10th February 2016

What are CoCos and why do they matter?

Written by Adam Cull, the BBA’s Senior Director (Financial Policy and Operations)

Current market volatility has led to interest in CoCos – or Contingent Convertibles – and their role in the capital structure of banks. What are they and what do you need to know?

Banks issue bonds to fund their operations, just like other businesses. However, regulators impose prudential regulation on banks – such as Basel III – to ensure that they have the capacity to withstand future losses. Basel III therefore effectively places minimum requirements on how banks structure the liabilities used to fund their activities, such as lending. The standards require banks to maintain a minimum ‘Tier 1 capital ratio’ of 6% of their risk weighted assets (RWA). Of this, 4.5% must be in the form of common equity – shares – and 1.5% may be in the form of Additional Tier 1 (AT1) subordinated debt (AKA CoCos).

The key purpose of Tier 1 capital is to ensure banks can absorb losses during a time of stress whilst remaining a going-concern – or open for business. AT1 bonds are therefore convertible as the value can be partly or wholly written-down (reduced) or converted to equity on a mandatory basis in certain circumstances. This helps to boost the capital position of banks in a stress but means that the investor (owner of the bond) may suffer losses.

Regulation imposes strict conditions which must be met for a bond to count as AT1. First, the bond must be perpetual (i.e. have no final maturity date). Second, banks must have the power to suspend coupon (interest) payments. Under European law, banks can only pay dividends on shares or coupons on bonds if they have sufficient capital to meet both their Tier 1 capital and other combined capital buffer requirements which sit on top. Third, CoCos must have contractual terms to govern the circumstances under which they convert or write-down.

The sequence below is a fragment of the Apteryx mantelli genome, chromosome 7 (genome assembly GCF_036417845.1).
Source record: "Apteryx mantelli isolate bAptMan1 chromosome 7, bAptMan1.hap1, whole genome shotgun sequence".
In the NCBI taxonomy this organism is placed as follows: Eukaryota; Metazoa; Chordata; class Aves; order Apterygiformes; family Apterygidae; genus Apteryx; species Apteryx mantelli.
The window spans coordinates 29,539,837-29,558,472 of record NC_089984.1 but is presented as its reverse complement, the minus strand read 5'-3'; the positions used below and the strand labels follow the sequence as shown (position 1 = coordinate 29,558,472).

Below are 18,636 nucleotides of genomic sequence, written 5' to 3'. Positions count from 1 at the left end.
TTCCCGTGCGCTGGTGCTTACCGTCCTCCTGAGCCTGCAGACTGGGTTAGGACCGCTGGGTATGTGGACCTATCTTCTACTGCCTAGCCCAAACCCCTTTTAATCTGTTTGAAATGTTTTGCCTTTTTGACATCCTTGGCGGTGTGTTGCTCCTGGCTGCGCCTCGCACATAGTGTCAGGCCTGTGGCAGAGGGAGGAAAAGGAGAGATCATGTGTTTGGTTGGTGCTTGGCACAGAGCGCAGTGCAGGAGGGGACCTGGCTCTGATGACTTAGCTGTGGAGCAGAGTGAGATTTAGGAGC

The contractual triggers for conversation are linked to the bank’s capital ratio. European law requires AT1 to trigger at a capital ratio of 5.125% but certain instruments can have higher triggers – in the UK the Bank of England is requiring a 7% trigger if AT1 is used to meet some of its requirements. Regulators also have the statutory power to convert AT1 if a bank fails – in the jargon it reaches the point of non-viability.

AT1 is now an important source of funding for banks. Bank of England data shows that the main UK banks issued almost £4.5bn during the second and third quarters of 2015. According to some estimates as much as €40bn was issued by European banks in 2015.

The current market volatility has led to investor focus on both the risk that banks may be prevented by regulation from making coupon payments on their bonds, due to uncertainty over how the new rules will work, and also by the potential risk of CoCos reaching their trigger points.  Further clarification and insight from the regulators about how this would work in practice would be helpful as investors and fund managers are analysing the risks these instruments may pose.

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